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The gulf between the number of students completing the LPC and the availability of training contracts is not a new phenomenon.
But in a worrying trend that has been exacerbated by the economic downturn, this gulf is widening rapidly. So much so that the Law Society has mobilised its troops to tackle the problem head-on.
As revealed on TheLawyer.com last week (28 July), the Law Society is launching a campaign to warn students to think twice about embarking on a career in law. The campaign will target university and secondary school students and contain information about the cost of legal training as well as the shrinking number of training contracts on offer.
The campaign has been welcomed by some students. Eleanor Pallot, who has just finished the LPC at the University of Plymouth, has applied for more than 50 jobs, but so far has not been able to secure a training contract. The best she has been offered is a job as a receptionist at a local law firm.
She says: “I’d welcome a campaign from the Law Society that warns students that you can’t just swan into a legal job by getting a 2:1 degree and finishing the LPC. With the magic of hindsight I would have delayed completing the LPC until the market picks up.”
The campaign could not have been made public at a worse time, coming less than a week after Alan Milburn’s controversial report on social mobility slammed the legal profession for being elitist. How can the Law Society on the one hand promote diversity while on the other warn would-be lawyers away from the profession? Surely it will put off exactly the type of candidates that should be actively encouraged to train as lawyers.
Many readers of TheLawyer.com agree. As one puts it: “If anything’s going to further reduce the number of people from non-privileged backgrounds entering the legal profession, it’s a campaign telling students that pursuing a career in law may lead to financial ruin (unless your mummy and daddy are able to bail you out).”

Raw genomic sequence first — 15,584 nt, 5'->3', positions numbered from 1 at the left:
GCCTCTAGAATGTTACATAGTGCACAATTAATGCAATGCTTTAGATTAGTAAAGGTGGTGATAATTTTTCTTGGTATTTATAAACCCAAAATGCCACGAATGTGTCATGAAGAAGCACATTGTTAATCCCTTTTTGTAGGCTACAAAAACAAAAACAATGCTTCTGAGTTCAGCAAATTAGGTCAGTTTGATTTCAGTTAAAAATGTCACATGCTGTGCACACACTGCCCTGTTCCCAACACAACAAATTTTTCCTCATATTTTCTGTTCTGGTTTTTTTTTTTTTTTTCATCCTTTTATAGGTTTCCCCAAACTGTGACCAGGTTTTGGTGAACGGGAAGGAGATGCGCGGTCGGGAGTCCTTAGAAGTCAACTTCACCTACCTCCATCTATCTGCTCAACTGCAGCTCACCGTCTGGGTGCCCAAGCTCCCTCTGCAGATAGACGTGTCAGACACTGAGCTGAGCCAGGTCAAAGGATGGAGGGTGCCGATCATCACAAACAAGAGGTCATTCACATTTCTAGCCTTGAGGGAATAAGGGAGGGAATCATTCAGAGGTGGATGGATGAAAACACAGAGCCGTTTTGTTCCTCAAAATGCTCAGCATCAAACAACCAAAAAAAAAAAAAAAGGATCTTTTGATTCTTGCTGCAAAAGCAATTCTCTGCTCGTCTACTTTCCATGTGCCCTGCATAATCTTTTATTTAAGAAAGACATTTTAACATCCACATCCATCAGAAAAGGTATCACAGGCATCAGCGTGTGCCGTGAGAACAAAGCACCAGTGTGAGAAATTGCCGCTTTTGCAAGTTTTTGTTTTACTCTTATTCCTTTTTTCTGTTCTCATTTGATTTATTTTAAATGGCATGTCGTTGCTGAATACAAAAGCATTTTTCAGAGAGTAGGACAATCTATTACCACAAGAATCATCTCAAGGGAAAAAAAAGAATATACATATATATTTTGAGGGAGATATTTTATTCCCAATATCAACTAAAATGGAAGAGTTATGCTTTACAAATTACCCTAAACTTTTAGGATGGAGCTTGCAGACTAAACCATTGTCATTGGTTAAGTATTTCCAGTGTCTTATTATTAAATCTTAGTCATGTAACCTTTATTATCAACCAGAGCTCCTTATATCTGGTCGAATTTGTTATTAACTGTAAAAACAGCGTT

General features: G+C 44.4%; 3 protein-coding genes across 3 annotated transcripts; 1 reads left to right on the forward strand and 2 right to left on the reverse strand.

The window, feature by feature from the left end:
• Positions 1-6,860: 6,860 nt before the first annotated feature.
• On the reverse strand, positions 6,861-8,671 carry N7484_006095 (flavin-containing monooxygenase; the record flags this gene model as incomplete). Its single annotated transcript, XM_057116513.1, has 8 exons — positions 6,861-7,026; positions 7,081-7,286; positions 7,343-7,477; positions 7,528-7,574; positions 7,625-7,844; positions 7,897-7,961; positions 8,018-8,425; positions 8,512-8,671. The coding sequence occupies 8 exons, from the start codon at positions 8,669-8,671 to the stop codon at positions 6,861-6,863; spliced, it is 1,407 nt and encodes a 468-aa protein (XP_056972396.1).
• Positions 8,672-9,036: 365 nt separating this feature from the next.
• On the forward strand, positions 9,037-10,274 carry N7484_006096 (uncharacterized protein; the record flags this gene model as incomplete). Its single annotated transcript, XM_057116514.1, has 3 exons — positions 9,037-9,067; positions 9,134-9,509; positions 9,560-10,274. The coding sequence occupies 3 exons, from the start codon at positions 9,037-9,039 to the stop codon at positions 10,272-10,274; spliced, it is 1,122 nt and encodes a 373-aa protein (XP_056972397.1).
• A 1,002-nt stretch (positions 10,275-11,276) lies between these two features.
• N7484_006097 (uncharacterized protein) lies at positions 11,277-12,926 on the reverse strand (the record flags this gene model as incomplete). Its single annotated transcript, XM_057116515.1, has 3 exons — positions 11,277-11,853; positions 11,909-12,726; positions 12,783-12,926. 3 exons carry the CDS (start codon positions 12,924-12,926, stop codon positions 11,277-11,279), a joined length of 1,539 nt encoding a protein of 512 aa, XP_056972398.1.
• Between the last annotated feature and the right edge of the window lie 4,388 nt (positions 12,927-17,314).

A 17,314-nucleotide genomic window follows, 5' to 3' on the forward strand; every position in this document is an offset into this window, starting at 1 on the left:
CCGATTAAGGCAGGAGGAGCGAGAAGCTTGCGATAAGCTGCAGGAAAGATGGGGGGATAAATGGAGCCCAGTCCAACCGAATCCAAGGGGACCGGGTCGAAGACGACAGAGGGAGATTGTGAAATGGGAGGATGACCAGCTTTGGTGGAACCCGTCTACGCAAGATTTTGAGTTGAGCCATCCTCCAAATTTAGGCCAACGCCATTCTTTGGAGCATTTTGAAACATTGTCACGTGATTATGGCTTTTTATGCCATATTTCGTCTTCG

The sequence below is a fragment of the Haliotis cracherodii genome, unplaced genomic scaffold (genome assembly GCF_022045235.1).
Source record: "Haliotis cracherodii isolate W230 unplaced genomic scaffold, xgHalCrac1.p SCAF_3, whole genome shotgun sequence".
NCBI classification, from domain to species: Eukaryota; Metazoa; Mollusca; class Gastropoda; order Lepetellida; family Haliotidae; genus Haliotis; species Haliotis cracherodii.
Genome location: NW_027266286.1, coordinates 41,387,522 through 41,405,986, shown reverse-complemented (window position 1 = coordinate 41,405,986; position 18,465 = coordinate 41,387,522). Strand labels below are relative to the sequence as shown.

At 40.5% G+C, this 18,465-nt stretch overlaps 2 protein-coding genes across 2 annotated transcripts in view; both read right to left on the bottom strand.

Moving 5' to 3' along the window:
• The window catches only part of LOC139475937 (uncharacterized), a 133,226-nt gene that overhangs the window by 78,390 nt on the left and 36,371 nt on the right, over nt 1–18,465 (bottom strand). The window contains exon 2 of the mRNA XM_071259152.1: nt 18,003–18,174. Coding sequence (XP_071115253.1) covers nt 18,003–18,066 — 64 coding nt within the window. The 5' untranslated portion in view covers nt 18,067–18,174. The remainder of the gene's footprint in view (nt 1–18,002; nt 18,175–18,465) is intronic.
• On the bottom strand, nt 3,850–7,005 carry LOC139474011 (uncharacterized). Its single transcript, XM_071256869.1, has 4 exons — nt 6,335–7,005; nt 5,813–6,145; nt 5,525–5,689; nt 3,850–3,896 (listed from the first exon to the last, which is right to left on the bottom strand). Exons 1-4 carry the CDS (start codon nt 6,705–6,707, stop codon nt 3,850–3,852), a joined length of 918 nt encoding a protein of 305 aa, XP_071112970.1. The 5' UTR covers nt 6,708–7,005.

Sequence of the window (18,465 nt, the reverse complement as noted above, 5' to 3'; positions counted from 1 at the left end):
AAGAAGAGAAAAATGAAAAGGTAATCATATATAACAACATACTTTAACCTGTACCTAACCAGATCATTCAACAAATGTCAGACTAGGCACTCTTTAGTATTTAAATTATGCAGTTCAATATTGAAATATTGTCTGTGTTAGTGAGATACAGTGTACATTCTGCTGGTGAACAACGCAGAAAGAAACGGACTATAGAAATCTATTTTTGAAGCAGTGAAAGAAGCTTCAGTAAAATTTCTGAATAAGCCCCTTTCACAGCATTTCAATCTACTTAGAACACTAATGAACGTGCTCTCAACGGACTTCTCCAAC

The problem of the oversupply of students wanting to be lawyers may instead need to be tackled more aggressively. The Bar Standards Board (BSB), for example, wants to launch a compulsory aptitude test for entry to the BVC in a bid to flush out weak students who have no hope of completing the year-long course. But the Office of Fair Trading has warned that such a move would be anticompetitive, so the BSB may have to settle for only a voluntary test.
Although an aptitude test may not be the appropriate solution for entry into the solicitors’ profession, the debate does raise serious questions about the current structure of legal education and training.
For almost a decade the Solicitors Regulation Authority (SRA) has been engaged in endless reviews to overhaul the route for qualifying as a solicitor. At one stage it even mooted the possibility of doing away with the training contract altogether.
So far, however, the only changes that have been confirmed are those being made to the LPC this September, which in essence will see the course split in two. Under the new regime students who self-fund the LPC can complete the compulsory subjects, spend a period of time gaining work experience and then take their electives at a later date with a different provider.
Although the new-look LPC should help debt-laden students to spread the cost of the course, which can total more than £12,000, it does not resolve the supply versus demand issue. Indeed, it may even increase the number of students enrolling on the course and so conflict with the aims of the Law Society’s deterrent campaign. But with so many of the leading law schools embracing the changes, there is no going back.
That said, until the SRA completes its pilot scheme on work-based learning in just over a year’s time, it is impossible to tell what will happen to legal education. One thing is sure, though the system needs an urgent overhaul.